• $\begingroup$ "a few minutes on their planet or structure around the black hole, while the rest of the galaxy lives a decade or a century" - sounds profoundly dangerous. Your enemies get to move thousands of times faster than you can. Or political events may spiral out of control before you even notice. (Of course, these very facts mark the owner's wealth, confidence and power - that he doesn't care.) $\endgroup$ – nerdfever.com Jul 22 '20 at 23:58

Frame Challenge

Given enough wealth, most people prefer not to live in isolation. While many worlds would in fact have a single human running the show, owning a planet just for yourself is like buying a farm... it's actually something that poor people do rather than what rich and ambitious people do because it isolates you from the resources you would have at your fingertips living in a more urbanized place.

Instead, the really rich people will flock to Urban worlds where many people live where they can duke it out over control of intergalactic industries, stock markets, and political influence. Any commoner can own a world, but to own a simple condo on Earth itself is a luxury very few people can afford.

Sure many rich people might own a vacation world for the occasional weekend getaway, but that is just thier cabin in the woods so to speak.

As for an actual Answer:

When you consider single person worlds "the new rural" then shows of opulence and wealth will be different based on why you own your own world for the same reason that a rural vacation home is different than a rural farm.

If you are one of these country folk out there to make a living, then "wealth" would likely be measured in how well you are exploiting its resources:

  • A "family farm" world might have a simple farm and some mines out in the hills all run by robot servants with just the landlord's home and some nice surroundings. He lives off the land but does not really produce any excess worth selling and therefore lacks the wealth to buy many luxuries either. This means that he also can not afford to buy much of anything from the interstellar community including terraforming; so, instead of a truly terraformed world, he might only have a habitat dome or whatever his initial investment could afford.
  • A more wealthy world will have much more developed industries able to produce higher grade consumer goods or plentiful access to rarer elements that can be sold to interstellar conglomerates. These worlds will be able to produce enough wealth to afford a full terraforming job and many of the niceties of modern living.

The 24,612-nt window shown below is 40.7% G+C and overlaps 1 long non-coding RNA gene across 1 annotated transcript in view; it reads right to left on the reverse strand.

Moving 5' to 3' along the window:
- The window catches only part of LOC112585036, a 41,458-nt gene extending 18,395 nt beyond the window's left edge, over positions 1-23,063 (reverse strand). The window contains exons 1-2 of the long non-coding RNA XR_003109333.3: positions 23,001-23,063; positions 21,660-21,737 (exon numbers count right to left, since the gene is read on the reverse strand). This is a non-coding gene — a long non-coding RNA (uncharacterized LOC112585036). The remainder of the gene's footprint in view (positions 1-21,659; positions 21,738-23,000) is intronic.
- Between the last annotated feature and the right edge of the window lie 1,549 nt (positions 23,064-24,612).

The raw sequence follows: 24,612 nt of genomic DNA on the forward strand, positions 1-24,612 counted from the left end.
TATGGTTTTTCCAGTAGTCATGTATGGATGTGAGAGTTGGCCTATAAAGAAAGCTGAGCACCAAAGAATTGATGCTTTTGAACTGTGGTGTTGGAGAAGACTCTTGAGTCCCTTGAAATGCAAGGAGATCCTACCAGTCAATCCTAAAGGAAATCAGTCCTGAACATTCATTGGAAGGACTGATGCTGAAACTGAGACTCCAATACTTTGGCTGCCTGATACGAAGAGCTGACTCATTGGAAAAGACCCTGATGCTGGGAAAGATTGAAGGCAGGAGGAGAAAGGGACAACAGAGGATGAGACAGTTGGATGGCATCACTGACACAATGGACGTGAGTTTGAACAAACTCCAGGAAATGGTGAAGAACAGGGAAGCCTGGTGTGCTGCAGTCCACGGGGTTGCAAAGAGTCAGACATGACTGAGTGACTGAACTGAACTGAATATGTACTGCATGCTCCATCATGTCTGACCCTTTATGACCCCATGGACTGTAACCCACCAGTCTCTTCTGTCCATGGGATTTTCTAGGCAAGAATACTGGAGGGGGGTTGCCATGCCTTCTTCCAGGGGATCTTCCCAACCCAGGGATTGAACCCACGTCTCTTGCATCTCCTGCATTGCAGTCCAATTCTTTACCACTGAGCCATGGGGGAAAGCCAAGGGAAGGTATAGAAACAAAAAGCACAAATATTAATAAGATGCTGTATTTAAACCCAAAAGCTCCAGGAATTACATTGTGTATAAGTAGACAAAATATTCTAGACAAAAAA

• The richest resource worlds will be fully developed and industrialized world's able to produce its own high end technologies like starships, nanotech, and terraforming equipment. The down side of these worlds is that they will pretty much all be owned by the rich and powerful mega corporations that are HQed on Urban worlds. The exploitation of these worlds will be so vast and shameless that they are probably terrible places to live as a whole, again forcing the human residents into a habitat dome. In this case, the resident is more likely an employee or slave to the larger corporation; so, he gets very little say in how they will abuse the lands. He's just there to make sure the cogs of capitalism keep spinning.

For vacation worlds, you will see places valued for thier serenity and charm. Here the quality of terraforming will be the most important feature. How clean is the air, how friendly is the wildlife, how comfortable is the weather, how beautiful is the landscape, etc., etc.

When you consider rural real-estate today, a nice vacation home can add a lot of value to rural land, but not nearly as much as and oil field or a giant copper mine; so, it stands to reason that the most expensive worlds will be the super industrialized ones, followed by high end vacation worlds, followed by generally productive resource worlds and more rustic vacation worlds, followed lastly by under developed "family farm" worlds.

  • $\begingroup$ Agreed, I don't think people would have their own planet for day to day use, but instead have it as a vacation planet, when you really really need to get away from it all $\endgroup$ – Kevin Wells Jul 22 '20 at 18:14

The really wealthy ones equip their whole planet with a hyperdrive, which is ludicrously expensive, and can roam the galaxy on their own planet. Much like a hyper luxury yacht these days.

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    $\begingroup$ You're rich if you can roam a galaxy on your own planet. You're wealthy if you can roam your own galaxy on your own planet. $\endgroup$ – DKNguyen Jul 21 '20 at 14:07
  • $\begingroup$ Wouldn't it make more sense to move the planet's sun rather than just the planet? $\endgroup$ – Ichthys King Jul 24 '20 at 6:45
  • $\begingroup$ @IchthysKing Causes too much havoc at the destination. $\endgroup$ – Peter - Reinstate Monica Jul 24 '20 at 8:00

Your Own Private Island, er.. Planet

It's not just about real estate. Prestige also lay in improvements, and location


Is your private world one of those impoverished little things that requires visitors to bring their own teleporters and shuttles? Or, did you spend the little extra for some orbital installations for shelter, small repairs, and taking aboard consumables?

Space Elevator

Just did the bare minimum and got a few space stations in place, or did you have the courtesy to provide one or more space elevators for low-cost hauling things in and out of the gravity well?


Tell me you spent a little bit for some privacy and to keep the riff-raff away?! At least a few defense satellites, maybe some ground-to-orbit emplacements, some data protection, and basic staff.


Now, if you want to impress someone, show that you have some modern facilities for modern people in the form of solid orbital rings around the planet. Or are you too cheap?